Via Motors Latest To Try Electric Vehicle-To-Home Backup Power Tech

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Via Motors' X-Truck

Via Motors' X-Truck

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Japanese companies have explored the concept of electric vehicles powering houses for some time, but with events like last year's Hurricane Sandy fresh in peoples' minds, some U.S. organizations are investigating it too.

One of these is the Department of Defense. Another is Via Motors, the Bob Lutz-backed electric vehicle company converting GM's trucks and vans into range-extended vehicles.

Together with utility company PG&E, Via Motors is experimenting with a "power export" feature allowing its trucks to hook up to a house in the event of a power outage, supplying it with electricity.

Actually, it goes a little further than that.

In disaster response scenarios, says Plugin Cars, PG&E's Via trucks would be much more than just backup power for a house--they could power a whole street. A plug-in truck with a 125 kilowatt generator would be able to supply enough power to hook it to a grid segment and power up a neighborhood.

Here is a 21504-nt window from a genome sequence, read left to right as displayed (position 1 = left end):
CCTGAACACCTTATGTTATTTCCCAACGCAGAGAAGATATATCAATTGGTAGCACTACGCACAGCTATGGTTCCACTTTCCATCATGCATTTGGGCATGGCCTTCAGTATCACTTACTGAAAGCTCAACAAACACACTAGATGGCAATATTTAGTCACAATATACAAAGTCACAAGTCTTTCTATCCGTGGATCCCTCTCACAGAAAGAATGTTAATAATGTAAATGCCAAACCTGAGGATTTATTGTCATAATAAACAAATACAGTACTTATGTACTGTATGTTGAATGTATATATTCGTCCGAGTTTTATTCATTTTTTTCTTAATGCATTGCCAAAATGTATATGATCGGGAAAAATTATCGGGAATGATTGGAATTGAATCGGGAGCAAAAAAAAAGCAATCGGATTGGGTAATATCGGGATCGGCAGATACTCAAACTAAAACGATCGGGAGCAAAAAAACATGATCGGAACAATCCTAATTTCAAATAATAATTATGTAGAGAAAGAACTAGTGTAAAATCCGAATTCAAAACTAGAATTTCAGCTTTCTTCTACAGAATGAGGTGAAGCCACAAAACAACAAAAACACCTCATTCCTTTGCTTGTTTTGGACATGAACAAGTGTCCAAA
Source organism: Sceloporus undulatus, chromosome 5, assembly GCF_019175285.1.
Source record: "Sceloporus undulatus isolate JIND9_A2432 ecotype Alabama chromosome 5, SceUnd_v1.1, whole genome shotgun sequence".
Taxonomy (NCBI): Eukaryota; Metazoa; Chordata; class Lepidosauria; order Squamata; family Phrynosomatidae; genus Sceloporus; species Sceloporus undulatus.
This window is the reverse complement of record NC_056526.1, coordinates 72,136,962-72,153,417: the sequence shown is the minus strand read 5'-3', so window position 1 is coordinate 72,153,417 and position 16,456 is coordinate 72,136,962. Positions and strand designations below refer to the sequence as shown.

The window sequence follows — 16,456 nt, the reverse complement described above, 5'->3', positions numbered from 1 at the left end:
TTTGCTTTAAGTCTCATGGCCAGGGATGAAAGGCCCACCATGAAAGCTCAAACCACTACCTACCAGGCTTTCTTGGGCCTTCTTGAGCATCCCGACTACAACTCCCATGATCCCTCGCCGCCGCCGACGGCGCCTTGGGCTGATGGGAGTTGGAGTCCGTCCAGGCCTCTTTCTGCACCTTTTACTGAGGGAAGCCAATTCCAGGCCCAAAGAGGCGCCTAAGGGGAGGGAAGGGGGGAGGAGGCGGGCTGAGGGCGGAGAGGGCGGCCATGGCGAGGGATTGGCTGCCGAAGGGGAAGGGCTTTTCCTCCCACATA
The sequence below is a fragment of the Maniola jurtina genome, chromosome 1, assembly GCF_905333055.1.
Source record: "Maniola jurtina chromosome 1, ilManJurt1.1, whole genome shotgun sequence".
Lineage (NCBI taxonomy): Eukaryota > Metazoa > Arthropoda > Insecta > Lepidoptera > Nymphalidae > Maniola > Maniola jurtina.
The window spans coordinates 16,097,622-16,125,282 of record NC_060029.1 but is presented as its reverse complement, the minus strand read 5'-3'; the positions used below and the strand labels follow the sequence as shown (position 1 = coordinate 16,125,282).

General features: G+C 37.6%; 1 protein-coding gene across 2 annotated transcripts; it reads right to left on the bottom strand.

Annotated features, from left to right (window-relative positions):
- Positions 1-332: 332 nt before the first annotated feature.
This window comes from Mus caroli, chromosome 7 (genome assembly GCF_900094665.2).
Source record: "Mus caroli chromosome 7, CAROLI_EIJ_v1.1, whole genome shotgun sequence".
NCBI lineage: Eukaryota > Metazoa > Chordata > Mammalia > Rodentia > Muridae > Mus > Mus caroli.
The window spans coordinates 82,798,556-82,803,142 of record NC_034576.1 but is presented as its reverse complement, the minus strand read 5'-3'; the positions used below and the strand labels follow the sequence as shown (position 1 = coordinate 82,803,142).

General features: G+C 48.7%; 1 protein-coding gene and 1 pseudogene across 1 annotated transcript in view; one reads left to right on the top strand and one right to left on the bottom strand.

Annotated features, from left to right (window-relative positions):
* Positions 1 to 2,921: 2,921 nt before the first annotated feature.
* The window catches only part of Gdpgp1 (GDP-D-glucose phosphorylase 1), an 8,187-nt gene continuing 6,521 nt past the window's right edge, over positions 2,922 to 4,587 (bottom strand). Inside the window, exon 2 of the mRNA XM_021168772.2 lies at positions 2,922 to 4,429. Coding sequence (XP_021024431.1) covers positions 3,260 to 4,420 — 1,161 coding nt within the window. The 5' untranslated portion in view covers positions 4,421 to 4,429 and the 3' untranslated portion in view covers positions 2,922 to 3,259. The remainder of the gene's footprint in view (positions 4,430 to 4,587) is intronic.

And naturally, the truck would have got the engineers there in the first place--plus their tools and anything else needed to effect repairs and bring a street back on-line.

The duo's development vehicle is a Via Motors VTRUX--a range-extended electric truck with a 300 kilowatt traction motor, 150 kW generator and 4.3-liter V-6 engine to power the pair.

As a truck, it'll do 40 miles on electric power alone and a further 400 miles in generator mode, but its interest to PG&E is in running an AC inverter and 120V and 240V power outlets, capable of powering tools and exporting power to wherever it's needed. It also avoids the complication of moving static generators from place to place when there's a power outage.

There are issues to overcome with running the generator for extended periods of time, but once solved the company could adopt a fleet of working trucks useful for both regular grid maintenance and more urgent response scenarios.

It means that, when a Sandy-like storm hits again, utility companies may be better equipped to deal with it than ever.


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Comments (15)
  1. I don't think 150 kw, could power a neighborhood, if folks started turning on their AC and Hot Water Heaters, but